Istanbul’s castles, towers and columns
Anadoluhisari (Anatolian Fortress)
A 14th century relic of the Ottoman's first attempt to conquer Istanbul, Anatolia Fortress is located on the Asian shore at the narrowest point of the Bosphorus. Sultan Yildirim Bayezit built this fortress in 1393 on the ruins of a Byzantine temple dedicated to Zeus. It's much smaller in size when you compare with Rumelihisar on the European side of Istanbul.
Rumelihisari (Rumeli Fortress)
Sultan Mehmet the Conqueror built Rumeli Fortress in four months only and directly opposite to Anadoluhisari in 1452 in preparation for the final attack on Constantinople (Istanbul), which led to the downfall of the Byzantine Empire. Today, the fortress hosts many concerts and dramatic performances in its amphitheatre usually during the summer months. The fort is open to the public as a museum as well (except on Wednesdays).
Galata Kulesi (Galata Tower)
A 55 meter tower providing a panoramic view of the old town, Galata Kulesi was built by the Genoese as part of the wall surrounding their district of Galata directly opposite Byzantium (Constantinopolis). It was used for the surveillance of the Harbor in the Golden Horn. After the conquest of Constantinople by Mehmet II it served to detect fires in the city. The tower now houses a restaurant and a night club.
Kiz Kulesi (Leander's Tower - Maiden Tower)
A 12th century stone tower erected on a rock at the entrance of the Bosphorus by Byzantine Emperor Manuel Komnenos. This tower, which has served as a prison and a lighthouse, became the source of many legends in ancient days. It's now open to the public as a cafeteria & elegant restaurant which hosts concerts and meetings as well. Transportation to the Tower is made by private shuttle boats from both shores of the Bosphorus.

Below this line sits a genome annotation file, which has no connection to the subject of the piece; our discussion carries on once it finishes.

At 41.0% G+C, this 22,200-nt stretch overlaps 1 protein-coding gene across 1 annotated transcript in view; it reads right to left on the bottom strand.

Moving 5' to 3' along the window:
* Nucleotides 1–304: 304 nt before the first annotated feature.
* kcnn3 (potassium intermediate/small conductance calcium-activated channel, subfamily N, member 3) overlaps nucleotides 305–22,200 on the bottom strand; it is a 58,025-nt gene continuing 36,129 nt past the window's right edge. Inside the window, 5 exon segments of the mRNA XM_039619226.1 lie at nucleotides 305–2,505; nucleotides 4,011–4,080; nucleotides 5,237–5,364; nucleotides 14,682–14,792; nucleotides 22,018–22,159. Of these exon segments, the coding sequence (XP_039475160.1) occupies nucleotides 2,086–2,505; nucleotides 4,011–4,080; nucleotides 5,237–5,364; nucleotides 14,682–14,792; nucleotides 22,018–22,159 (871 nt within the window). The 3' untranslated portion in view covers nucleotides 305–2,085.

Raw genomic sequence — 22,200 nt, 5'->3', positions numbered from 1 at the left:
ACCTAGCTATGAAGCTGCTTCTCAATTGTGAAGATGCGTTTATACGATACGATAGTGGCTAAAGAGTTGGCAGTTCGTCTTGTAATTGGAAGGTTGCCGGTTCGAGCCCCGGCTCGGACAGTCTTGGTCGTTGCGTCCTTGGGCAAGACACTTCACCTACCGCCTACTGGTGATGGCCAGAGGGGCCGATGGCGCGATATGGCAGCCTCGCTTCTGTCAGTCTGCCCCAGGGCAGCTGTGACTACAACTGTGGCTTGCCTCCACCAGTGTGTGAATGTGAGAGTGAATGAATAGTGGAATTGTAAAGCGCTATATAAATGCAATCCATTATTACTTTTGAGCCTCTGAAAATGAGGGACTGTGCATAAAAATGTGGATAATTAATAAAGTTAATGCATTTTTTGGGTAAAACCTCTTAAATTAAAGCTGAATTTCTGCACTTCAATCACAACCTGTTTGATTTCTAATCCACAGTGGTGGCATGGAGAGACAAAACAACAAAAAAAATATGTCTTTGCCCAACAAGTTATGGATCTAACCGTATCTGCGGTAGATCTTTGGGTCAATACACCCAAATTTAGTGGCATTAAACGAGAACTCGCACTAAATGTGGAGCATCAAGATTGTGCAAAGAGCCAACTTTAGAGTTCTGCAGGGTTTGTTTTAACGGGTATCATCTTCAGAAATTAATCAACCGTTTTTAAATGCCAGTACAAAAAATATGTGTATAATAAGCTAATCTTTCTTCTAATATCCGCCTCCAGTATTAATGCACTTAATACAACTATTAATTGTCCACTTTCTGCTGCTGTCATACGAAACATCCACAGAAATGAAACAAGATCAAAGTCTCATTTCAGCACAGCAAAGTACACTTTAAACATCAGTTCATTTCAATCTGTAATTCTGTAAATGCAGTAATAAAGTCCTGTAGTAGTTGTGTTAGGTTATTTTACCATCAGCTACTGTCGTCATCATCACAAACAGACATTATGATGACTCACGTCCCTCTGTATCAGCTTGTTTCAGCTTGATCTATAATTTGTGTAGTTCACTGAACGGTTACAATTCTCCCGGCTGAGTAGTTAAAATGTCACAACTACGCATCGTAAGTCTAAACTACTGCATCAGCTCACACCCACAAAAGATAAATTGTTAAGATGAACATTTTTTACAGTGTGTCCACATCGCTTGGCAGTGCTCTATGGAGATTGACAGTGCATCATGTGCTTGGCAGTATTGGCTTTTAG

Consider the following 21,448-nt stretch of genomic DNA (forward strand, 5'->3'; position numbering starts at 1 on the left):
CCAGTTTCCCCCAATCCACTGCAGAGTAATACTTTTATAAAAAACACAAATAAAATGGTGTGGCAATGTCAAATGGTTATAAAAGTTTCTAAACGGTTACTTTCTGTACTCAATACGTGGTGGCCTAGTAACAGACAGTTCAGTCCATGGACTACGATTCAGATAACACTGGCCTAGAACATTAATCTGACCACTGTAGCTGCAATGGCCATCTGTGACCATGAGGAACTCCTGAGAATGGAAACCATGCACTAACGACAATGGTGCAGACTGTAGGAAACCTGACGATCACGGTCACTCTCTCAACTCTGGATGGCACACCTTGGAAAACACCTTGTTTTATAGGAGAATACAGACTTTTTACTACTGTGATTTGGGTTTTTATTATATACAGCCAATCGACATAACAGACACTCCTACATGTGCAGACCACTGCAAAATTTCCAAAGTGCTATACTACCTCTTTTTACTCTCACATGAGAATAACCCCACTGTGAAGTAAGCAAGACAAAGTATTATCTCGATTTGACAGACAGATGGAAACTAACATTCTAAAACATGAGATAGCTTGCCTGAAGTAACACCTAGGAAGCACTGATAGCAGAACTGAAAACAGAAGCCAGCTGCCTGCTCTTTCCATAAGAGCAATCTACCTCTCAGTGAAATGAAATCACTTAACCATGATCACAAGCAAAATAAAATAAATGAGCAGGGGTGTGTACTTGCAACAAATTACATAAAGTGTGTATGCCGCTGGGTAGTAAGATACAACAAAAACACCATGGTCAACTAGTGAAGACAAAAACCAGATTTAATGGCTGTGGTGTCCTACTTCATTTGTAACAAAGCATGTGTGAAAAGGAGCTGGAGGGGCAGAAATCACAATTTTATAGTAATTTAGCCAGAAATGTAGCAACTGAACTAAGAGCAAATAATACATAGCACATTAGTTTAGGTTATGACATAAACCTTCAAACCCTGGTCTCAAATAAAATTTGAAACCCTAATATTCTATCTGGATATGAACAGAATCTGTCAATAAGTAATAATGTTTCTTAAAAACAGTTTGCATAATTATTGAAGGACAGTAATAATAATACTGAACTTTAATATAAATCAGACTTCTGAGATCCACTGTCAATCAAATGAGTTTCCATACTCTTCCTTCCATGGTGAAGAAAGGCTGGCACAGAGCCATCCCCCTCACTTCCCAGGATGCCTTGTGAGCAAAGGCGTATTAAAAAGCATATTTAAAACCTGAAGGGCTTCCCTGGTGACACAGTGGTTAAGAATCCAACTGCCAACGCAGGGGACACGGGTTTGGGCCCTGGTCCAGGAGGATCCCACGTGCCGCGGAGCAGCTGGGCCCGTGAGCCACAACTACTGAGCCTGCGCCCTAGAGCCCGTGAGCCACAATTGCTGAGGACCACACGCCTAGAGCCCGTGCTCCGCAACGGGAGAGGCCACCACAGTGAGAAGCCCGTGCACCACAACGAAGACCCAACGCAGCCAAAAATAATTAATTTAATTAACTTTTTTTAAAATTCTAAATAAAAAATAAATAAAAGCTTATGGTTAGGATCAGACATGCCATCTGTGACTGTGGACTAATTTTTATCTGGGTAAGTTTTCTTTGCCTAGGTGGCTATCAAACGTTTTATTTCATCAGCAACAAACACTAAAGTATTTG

Yedikule Hisari (Seven Towers dungeons)
This seven towered fortress was built in the time of Sultan Fatih Mehmet to protect the treasury. In Murat III's reign, the treasury protected at Yedikule was relocated to the Topkapi Palace and Yedikule began to be used as a dungeon. The place of imprisonment of many foreign ambassadors and Ottoman statesman, as well as a place of execution for some, the fortress was last used as a prison in 1831. It than became a dwelling for the lions of Topkapi Palace, and later gunpowder manufacturing place. Today the fortress is a museum, also hosting open air concerts in its inner courtyard during the summer months.
Beyazit Kulesi (Fire Tower)
It was built by architect Senekerim Kalfa of the Balyan family in 1828 under the reign of Mahmud II. The tower is 85 meters in height and has four floors, 180 steps staircase to the top. It was built over the Golden Horn to detect fires in Istanbul, baskets during the day and large red, green and white lanterns in the evenings were hung on the tower to indicate that there was a fire in the city. It's still used for the same purpose today. Unfortunately it's close to the public at the moment, and stands in the grounds of University of Istanbul.
Dikilitas (The Obelisk)
It was originally erected in the 16th century B.C. by the Pharaon Tutmois III in honor of the God of Sun Amon Ra in the city of Teb, Egypt, in front of the temple of Luxor. Brought to Istanbul by emperor Theodosius I in 390 A.D. for the decoration of the ancient Hippodrome. The approximately 19 meter high obelisk is covered on all four sides with hieroglyphic pictograms and stands on a marble base with many friezes depicting the Emperor and his family in the Hippodrome.